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  • Writer's picturethe_maestro

Rooster and Owl – Washington, D.C.

As part of the little mileage run I've been undertaking this summer to reclaim my Delta Platinum status, I did hours of flight searching to find the cheapest but most miles-rich way back to Austin to pick up my car. From Seattle, I already had a flight booked with Georgia to Minneapolis, where mom was scheduled to collect her, so I looked and was dismayed to find that the Delta flight from Minneapolis to Austin was laughably expensive.

Fortunately, Google Flights is the greatest thing in all of the universe, and lets you search, with a given airline selected, for the cheapest destination from any origin city. Behold, less than $100 to DC, and on Delta flight 1776. How patriotic! Moreover, the fare for the flight from DC to Austin wasn't bad, and so I booked these two legs, saving me a good chunk of change on the way to get the car, and peppering me with a cool 2,400 qualifying miles.

This was also fun since I'd never been to DC, and although I had just 24 hours in the city, and a good amount of that was spent working in my hotel room, I finally made my way outside into the hot and sticky DC summer air, rented a Bird electric scooter (a godsend in that heat), and motored my way around the National Mall. I checked out the White House for but a second before I felt myself preparing to vomit when considering the inhabitant, and quickly raced away past the MAGA hat-wearing shiny tourists to catch a quick nap at the hotel. I will check out the White House again when my girl President Warren lives there.

As you know, the biggest part of Steve tourism is food, and DC has a pretty remarkable restaurant scene. I found dozens of exceptional establishments to explore, and while many of the most celebrated, such as Inn at Little Washington, were well out of my price range this time around, I was able to find some really reasonable spots. Add the benefit that my good friend Carson, who I know from my time at the University of Utah, just relocated to the Baltimore/DC suburbs, and was also scoping out the restaurant scene, and I was able to snag a reservation at Rooster and Owl, a new establishment getting scores of attention in the Washington food critic circle.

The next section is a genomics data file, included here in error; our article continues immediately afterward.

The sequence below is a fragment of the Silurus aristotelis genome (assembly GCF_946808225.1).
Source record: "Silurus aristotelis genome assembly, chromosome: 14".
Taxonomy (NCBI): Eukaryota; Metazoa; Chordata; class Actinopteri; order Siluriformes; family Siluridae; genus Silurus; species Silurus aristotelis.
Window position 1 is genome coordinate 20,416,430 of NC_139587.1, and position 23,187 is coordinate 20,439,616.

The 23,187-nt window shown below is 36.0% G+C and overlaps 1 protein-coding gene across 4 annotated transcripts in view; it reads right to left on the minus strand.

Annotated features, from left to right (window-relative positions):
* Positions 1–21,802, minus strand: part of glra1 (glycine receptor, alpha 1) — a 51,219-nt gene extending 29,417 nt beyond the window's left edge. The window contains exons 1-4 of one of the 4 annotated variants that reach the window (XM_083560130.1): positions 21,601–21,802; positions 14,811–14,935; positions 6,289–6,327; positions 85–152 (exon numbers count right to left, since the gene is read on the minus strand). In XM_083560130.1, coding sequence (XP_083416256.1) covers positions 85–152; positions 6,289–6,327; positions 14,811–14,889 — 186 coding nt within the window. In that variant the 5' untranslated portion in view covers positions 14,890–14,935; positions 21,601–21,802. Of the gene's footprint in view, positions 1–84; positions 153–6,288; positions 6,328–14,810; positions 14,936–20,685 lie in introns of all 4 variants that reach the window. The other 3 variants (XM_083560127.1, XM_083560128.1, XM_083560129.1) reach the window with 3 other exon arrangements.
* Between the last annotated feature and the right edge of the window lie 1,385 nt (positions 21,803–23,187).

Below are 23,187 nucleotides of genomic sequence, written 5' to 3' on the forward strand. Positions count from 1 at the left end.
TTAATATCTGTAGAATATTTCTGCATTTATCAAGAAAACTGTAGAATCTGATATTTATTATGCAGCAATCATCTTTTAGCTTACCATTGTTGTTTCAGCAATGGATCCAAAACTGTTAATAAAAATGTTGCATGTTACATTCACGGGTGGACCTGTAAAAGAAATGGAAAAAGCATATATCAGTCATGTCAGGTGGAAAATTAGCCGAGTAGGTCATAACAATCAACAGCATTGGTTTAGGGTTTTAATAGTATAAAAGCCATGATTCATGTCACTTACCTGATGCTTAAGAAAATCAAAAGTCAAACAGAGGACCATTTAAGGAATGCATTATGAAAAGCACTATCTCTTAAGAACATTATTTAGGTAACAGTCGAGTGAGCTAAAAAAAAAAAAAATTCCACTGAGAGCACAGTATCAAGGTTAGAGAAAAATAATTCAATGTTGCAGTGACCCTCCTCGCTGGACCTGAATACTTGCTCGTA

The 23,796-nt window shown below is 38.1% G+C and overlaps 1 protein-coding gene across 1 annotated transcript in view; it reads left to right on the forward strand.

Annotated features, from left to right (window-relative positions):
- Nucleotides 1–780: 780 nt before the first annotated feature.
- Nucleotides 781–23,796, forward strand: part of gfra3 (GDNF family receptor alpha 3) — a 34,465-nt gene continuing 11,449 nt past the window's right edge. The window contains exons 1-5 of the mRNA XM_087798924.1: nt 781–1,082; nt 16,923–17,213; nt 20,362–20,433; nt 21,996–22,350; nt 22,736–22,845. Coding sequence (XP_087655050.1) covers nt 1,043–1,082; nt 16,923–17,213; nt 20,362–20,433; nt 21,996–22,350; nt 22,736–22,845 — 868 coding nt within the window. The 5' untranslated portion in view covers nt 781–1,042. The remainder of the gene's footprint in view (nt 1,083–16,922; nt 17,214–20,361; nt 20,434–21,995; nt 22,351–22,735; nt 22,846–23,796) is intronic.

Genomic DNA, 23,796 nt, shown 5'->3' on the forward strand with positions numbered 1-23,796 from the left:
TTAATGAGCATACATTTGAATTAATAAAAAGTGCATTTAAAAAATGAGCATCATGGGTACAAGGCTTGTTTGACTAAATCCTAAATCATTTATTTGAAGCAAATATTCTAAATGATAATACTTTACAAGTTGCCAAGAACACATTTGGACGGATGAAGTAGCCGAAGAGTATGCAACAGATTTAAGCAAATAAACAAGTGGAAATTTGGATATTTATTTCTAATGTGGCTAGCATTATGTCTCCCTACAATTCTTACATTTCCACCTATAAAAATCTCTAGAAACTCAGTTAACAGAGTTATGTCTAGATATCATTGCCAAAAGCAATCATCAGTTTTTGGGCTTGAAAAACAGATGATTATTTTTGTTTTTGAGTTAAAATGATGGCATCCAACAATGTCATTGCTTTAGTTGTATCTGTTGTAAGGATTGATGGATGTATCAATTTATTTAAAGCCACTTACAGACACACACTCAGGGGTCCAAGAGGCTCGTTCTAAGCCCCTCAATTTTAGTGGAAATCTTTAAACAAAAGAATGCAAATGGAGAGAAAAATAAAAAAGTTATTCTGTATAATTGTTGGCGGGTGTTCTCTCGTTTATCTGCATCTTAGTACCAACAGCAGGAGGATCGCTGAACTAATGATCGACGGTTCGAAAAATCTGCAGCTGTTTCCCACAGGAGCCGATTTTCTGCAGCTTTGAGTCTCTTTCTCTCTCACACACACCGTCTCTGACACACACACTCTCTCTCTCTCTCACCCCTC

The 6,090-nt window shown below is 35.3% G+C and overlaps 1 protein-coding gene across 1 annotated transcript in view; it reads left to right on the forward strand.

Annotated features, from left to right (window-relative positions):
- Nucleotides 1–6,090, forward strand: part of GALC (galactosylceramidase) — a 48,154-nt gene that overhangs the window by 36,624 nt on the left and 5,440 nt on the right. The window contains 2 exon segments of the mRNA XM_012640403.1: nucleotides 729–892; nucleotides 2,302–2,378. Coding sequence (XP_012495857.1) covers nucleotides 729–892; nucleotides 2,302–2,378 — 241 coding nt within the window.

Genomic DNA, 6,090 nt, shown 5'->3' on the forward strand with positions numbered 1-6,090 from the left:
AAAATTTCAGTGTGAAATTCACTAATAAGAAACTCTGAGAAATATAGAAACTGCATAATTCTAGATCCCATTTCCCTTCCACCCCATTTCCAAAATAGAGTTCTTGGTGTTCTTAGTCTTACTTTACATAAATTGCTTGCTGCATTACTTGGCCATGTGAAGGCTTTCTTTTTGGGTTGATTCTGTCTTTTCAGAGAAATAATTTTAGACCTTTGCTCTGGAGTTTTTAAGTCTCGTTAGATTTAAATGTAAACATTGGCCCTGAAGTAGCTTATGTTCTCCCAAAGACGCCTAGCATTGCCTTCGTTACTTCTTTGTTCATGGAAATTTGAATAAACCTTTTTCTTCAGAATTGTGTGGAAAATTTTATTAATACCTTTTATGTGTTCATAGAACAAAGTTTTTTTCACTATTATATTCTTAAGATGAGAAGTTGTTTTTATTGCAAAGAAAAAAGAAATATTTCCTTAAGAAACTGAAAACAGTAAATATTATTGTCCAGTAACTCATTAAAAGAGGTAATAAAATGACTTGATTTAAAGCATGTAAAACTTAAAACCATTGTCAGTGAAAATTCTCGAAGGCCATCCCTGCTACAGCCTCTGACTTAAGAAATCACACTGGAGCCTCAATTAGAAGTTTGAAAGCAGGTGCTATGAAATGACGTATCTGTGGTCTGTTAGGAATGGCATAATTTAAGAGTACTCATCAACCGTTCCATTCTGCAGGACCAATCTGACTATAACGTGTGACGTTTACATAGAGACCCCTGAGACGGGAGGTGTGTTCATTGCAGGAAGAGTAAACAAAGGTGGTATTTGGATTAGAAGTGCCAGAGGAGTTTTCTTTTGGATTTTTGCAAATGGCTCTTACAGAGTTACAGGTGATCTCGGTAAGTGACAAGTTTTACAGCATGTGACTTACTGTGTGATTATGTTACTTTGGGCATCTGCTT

Rooster and Owl is helmed by Yuan Tang, a native of Washington who spent some time in Hong Kong, and his wife Carey. So named because Carey is an early riser (Rooster) with a day job at a Children's Hospital and Yuan works evenings at the restaurant (Owl, "night owl" don'cha know), Rooster and Owl is a passion project for the duo, who have quietly worked their way through the east coast's restaurant scene with popups, line cook gigs, and driving for Uber (who knew?).

Carson and I made our way up to 14th street after an unceremonious turning-away at José Andrés' imposing Barmini, and successful consumption of our alternative, gin and tonics at his Jaleo. After two G and Ts made us a little spinny, we realized we were absolutely famished and ready to stuff ourselves. Situated smack dab between a handful of surrounding DC neighborhoods on 14th street, the dining room is understated but pretty, albeit little and a bit noisy; I was, however, most taken by the two bathrooms, one with rooster wallpaper and the other with owl wallpaper.